subscribe: Daily Newsletter

 

UCSSM adopts SaaS model

0 comments

UCS Software Manufacturing (UCSSM), believed to be the first retail software 'factory' of its kind, says it is “staying abreast of, and moving ahead of” international software trends and developments, saying its software offerings will be Software-as-Service (SaaS) enabled – as this “the way the market is moving”.

UCSSM is one of a growing number of software companies who are joining a push which sees the emergence of a new trend where users will buy the use of software, rather then being locked into the perpetual software license model – which is not only more expensive in the long run, but also involves sometimes costly capital investments. Total cost of ownership (TCO) is also significantly reduced.
UCSSM is part of the JSE Securities Exchange listed UCS Group Limited.
Neels van Tonder, CEO of UCSSM, says: “The software industry is definitely changing. We are not just seeing a mega-move towards software outsourcing, a trend we intend leveraging off substantially – but we are seeing a strong move towards a new methodology which is embodied in the principles of SaaS.
"This will see consumers paying for the software they actually need, rather then having to opt for packaged commercial software, which also comes with various ongoing license fee models.”
In essence, the SaaS revolution allows companies to subscribe to software applications and outsource operating the back-end infrastructure to the SaaS vendor. The SaaS vendor can generally do this more efficiently and cost effectively, providing overall cost savings to the company
According to global IT research firm, Gartner, the annual cost to own and manage software applications can be up to four times the cost of the initial outlay. This means that companies end up spending more than 75% of their total IT budget just on maintaining and running existing systems and software infrastructure. This cost has been increasingly accepted as more and more computers have been introduced into industries and economies around the globe.
But this, it seems, is in the process of changing.
Commenting further, van Tonder says Microsoft is one of the champions of “the fast-emerging SAAF trend”.
“Microsoft, for instance, is pushing SaaS quite heavily. They might, strictly speaking, be at the experimental phase – but they are certainly making it known that they have a clear vision for it. (SaaS).”
One of the advantages of SAAF – besides a reduction in capital outlay and the provision of more freedom of choice – is that a client is offered a smorgasbord of software.
“Adopting the SaaS approach means that companies can spread their IT budget across many more applications to support and grow their business operations, which, in turn, will impact positively on the bottom-line.
“Besides the choice –and the ability to mix and match as per your needs – the vendor actually hosts the software. This signals a move back to the bygone days of computer bureaus where companies could get on with running their businesses, rather then worrying about the nitty-gritty of running their technology applications, which can be a time-consuming and costly venture.”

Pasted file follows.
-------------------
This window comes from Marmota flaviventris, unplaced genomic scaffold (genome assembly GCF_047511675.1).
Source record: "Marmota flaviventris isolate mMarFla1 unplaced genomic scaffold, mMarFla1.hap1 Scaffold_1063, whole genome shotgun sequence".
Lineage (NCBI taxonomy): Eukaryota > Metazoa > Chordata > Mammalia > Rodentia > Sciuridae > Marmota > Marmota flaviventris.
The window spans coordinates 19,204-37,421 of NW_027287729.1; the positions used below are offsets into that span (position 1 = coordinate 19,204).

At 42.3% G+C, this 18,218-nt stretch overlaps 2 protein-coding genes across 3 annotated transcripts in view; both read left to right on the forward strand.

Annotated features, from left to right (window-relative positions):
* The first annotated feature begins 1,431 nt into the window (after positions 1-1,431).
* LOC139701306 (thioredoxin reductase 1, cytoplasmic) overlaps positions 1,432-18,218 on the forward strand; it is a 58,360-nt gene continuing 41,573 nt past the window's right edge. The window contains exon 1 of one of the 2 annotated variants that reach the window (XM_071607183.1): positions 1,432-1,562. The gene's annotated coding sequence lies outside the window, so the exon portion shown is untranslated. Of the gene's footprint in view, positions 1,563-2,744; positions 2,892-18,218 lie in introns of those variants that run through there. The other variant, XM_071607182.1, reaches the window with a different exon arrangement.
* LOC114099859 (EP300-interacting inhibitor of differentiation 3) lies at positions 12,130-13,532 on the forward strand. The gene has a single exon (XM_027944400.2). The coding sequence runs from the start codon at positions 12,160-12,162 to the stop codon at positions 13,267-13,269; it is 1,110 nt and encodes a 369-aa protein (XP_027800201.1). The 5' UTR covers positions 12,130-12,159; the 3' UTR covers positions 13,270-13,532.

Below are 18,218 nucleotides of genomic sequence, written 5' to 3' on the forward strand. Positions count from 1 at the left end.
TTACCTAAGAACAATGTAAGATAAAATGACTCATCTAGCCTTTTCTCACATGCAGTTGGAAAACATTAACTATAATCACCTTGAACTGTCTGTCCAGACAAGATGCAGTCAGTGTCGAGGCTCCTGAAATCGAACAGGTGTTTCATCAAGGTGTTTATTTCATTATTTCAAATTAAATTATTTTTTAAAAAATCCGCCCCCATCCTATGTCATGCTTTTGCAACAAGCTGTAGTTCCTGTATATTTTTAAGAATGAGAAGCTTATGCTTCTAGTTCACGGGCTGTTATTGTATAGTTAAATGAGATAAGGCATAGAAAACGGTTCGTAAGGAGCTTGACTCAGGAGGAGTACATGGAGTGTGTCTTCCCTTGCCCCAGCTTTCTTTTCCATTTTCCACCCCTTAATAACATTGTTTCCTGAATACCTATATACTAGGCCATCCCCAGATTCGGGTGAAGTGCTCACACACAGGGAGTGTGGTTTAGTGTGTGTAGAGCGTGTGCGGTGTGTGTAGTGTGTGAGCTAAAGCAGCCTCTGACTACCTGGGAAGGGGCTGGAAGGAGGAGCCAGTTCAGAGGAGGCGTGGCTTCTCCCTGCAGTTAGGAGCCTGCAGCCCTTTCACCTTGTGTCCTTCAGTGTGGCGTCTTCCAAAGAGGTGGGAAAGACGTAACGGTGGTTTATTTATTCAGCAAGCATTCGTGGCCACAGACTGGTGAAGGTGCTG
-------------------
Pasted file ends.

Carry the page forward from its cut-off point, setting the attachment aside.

Besides cutting down on Capex and overall running costs, users are able to design and engineer, or opt for, the software mix that their businesses really require. Rather than running the risk of using only a fraction of the capacity and ability of the software implemented, users are now more assured of getting what they want – for less.
A user can still opt for a vanilla software solution, but he can decide, incrementally, what portions of this vanilla software the company requires, and when.
Van Tonder says the days of distributed computing – generally run over a PC-centric platform – appear to be numbered. The distributed approach was great for vendors, he said, but not necessarily good for users.
"With the distributed model companies’ IT departments were forced to spend more heavily on software and the overall IT infrastructure. But, with the advent and advance of SaaS, users are able to have more choices, and are able to sharpen their pencils to suit their IT and overall business requirements.”
Commenting on UCSSM’s drive into the outsourced software development market, van Tonder says the company had commenced a partnership with Indian-based Satyam Computer Services, one of the world's leading global consulting and IT services companies.
In terms of the partnership Satyam will be introducing UCCSM's Assemble-to-Order software solutions in India, Asia Pacific, US and Europe.  Satyam's revenues exceed $1-billion and it is one of the top three Indian software companies, with offices in 52 countries around the world.
“We are looking at signing further partnerships and are, for instance, currently in the advanced stages of setting up our third international partnership.”
This partnership, still to be officially announced, will see “an offshore partner selling UCSSM’s retail-focused software solutions into the UK and Ireland, thereby spreading our global footprint".